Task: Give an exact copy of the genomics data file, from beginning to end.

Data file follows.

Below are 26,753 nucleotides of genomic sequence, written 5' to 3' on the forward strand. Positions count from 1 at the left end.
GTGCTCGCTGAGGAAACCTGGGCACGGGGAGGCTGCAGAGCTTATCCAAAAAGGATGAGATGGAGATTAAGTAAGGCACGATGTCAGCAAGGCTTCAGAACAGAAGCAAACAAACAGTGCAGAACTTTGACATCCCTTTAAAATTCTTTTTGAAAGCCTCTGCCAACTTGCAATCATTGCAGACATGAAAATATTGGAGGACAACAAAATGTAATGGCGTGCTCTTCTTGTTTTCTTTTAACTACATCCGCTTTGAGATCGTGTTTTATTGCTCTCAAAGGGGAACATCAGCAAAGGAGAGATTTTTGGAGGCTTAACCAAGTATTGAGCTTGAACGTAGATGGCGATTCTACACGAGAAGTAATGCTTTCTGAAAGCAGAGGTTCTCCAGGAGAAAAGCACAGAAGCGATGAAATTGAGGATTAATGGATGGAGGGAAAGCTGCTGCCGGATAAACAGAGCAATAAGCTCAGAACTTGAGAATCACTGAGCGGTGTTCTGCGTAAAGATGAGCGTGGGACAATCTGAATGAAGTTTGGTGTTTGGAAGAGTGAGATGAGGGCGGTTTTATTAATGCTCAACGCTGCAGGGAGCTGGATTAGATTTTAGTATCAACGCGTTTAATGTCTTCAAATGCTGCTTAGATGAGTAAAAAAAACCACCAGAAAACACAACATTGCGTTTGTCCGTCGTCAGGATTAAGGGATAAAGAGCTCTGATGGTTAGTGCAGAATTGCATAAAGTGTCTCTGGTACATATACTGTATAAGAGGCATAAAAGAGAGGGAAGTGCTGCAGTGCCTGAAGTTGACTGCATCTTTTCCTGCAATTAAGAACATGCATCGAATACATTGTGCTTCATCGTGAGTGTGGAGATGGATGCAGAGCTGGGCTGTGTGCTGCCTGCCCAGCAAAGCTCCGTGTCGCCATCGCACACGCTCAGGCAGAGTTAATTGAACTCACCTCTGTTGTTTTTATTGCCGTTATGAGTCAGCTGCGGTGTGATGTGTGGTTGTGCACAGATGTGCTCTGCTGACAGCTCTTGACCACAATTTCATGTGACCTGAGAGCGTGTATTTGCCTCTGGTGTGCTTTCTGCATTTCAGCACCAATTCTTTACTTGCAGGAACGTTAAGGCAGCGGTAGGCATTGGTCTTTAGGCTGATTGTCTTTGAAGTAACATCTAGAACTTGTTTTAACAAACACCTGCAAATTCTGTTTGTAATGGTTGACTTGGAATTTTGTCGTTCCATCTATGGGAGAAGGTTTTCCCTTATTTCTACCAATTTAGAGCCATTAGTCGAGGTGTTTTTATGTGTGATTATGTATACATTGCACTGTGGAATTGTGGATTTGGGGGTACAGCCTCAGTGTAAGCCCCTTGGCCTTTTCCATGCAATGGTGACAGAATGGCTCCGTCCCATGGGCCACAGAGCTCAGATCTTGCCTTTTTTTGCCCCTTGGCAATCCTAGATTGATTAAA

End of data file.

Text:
Below are 26,753 nucleotides of genomic sequence, written 5' to 3' on the forward strand. Positions count from 1 at the left end.
GTGCTCGCTGAGGAAACCTGGGCACGGGGAGGCTGCAGAGCTTATCCAAAAAGGATGAGATGGAGATTAAGTAAGGCACGATGTCAGCAAGGCTTCAGAACAGAAGCAAACAAACAGTGCAGAACTTTGACATCCCTTTAAAATTCTTTTTGAAAGCCTCTGCCAACTTGCAATCATTGCAGACATGAAAATATTGGAGGACAACAAAATGTAATGGCGTGCTCTTCTTGTTTTCTTTTAACTACATCCGCTTTGAGATCGTGTTTTATTGCTCTCAAAGGGGAACATCAGCAAAGGAGAGATTTTTGGAGGCTTAACCAAGTATTGAGCTTGAACGTAGATGGCGATTCTACACGAGAAGTAATGCTTTCTGAAAGCAGAGGTTCTCCAGGAGAAAAGCACAGAAGCGATGAAATTGAGGATTAATGGATGGAGGGAAAGCTGCTGCCGGATAAACAGAGCAATAAGCTCAGAACTTGAGAATCACTGAGCGGTGTTCTGCGTAAAGATGAGCGTGGGACAATCTGAATGAAGTTTGGTGTTTGGAAGAGTGAGATGAGGGCGGTTTTATTAATGCTCAACGCTGCAGGGAGCTGGATTAGATTTTAGTATCAACGCGTTTAATGTCTTCAAATGCTGCTTAGATGAGTAAAAAAAACCACCAGAAAACACAACATTGCGTTTGTCCGTCGTCAGGATTAAGGGATAAAGAGCTCTGATGGTTAGTGCAGAATTGCATAAAGTGTCTCTGGTACATATACTGTATAAGAGGCATAAAAGAGAGGGAAGTGCTGCAGTGCCTGAAGTTGACTGCATCTTTTCCTGCAATTAAGAACATGCATCGAATACATTGTGCTTCATCGTGAGTGTGGAGATGGATGCAGAGCTGGGCTGTGTGCTGCCTGCCCAGCAAAGCTCCGTGTCGCCATCGCACACGCTCAGGCAGAGTTAATTGAACTCACCTCTGTTGTTTTTATTGCCGTTATGAGTCAGCTGCGGTGTGATGTGTGGTTGTGCACAGATGTGCTCTGCTGACAGCTCTTGACCACAATTTCATGTGACCTGAGAGCGTGTATTTGCCTCTGGTGTGCTTTCTGCATTTCAGCACCAATTCTTTACTTGCAGGAACGTTAAGGCAGCGGTAGGCATTGGTCTTTAGGCTGATTGTCTTTGAAGTAACATCTAGAACTTGTTTTAACAAACACCTGCAAATTCTGTTTGTAATGGTTGACTTGGAATTTTGTCGTTCCATCTATGGGAGAAGGTTTTCCCTTATTTCTACCAATTTAGAGCCATTAGTCGAGGTGTTTTTATGTGTGATTATGTATACATTGCACTGTGGAATTGTGGATTTGGGGGTACAGCCTCAGTGTAAGCCCCTTGGCCTTTTCCATGCAATGGTGACAGAATGGCTCCGTCCCATGGGCCACAGAGCTCAGATCTTGCCTTTTTTTGCCCCTTGGCAATCCTAGATTGATTAAA